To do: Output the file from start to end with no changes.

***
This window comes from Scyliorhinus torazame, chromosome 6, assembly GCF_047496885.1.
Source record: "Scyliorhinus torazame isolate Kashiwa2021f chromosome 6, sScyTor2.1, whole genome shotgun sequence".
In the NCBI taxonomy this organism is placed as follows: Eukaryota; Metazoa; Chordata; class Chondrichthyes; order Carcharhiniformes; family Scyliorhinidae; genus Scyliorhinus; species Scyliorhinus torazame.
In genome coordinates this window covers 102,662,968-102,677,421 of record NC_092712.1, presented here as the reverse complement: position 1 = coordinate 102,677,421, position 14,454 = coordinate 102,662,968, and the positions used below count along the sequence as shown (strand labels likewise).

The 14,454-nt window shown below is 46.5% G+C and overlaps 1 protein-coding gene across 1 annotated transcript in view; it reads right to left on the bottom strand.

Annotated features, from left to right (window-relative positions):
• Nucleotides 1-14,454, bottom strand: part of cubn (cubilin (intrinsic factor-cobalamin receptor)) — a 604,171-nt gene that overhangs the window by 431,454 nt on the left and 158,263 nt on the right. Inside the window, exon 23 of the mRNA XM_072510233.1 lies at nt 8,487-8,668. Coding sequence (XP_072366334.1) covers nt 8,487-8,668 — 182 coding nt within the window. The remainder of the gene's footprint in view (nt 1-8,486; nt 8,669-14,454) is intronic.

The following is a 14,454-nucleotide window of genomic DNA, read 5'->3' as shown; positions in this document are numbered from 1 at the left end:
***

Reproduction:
This window comes from Scyliorhinus torazame, chromosome 6, assembly GCF_047496885.1.
Source record: "Scyliorhinus torazame isolate Kashiwa2021f chromosome 6, sScyTor2.1, whole genome shotgun sequence".
In the NCBI taxonomy this organism is placed as follows: Eukaryota; Metazoa; Chordata; class Chondrichthyes; order Carcharhiniformes; family Scyliorhinidae; genus Scyliorhinus; species Scyliorhinus torazame.
In genome coordinates this window covers 102,662,968-102,677,421 of record NC_092712.1, presented here as the reverse complement: position 1 = coordinate 102,677,421, position 14,454 = coordinate 102,662,968, and the positions used below count along the sequence as shown (strand labels likewise).

The 14,454-nt window shown below is 46.5% G+C and overlaps 1 protein-coding gene across 1 annotated transcript in view; it reads right to left on the bottom strand.

Annotated features, from left to right (window-relative positions):
• Nucleotides 1-14,454, bottom strand: part of cubn (cubilin (intrinsic factor-cobalamin receptor)) — a 604,171-nt gene that overhangs the window by 431,454 nt on the left and 158,263 nt on the right. Inside the window, exon 23 of the mRNA XM_072510233.1 lies at nt 8,487-8,668. Coding sequence (XP_072366334.1) covers nt 8,487-8,668 — 182 coding nt within the window. The remainder of the gene's footprint in view (nt 1-8,486; nt 8,669-14,454) is intronic.

The following is a 14,454-nucleotide window of genomic DNA, read 5'->3' as shown; positions in this document are numbered from 1 at the left end: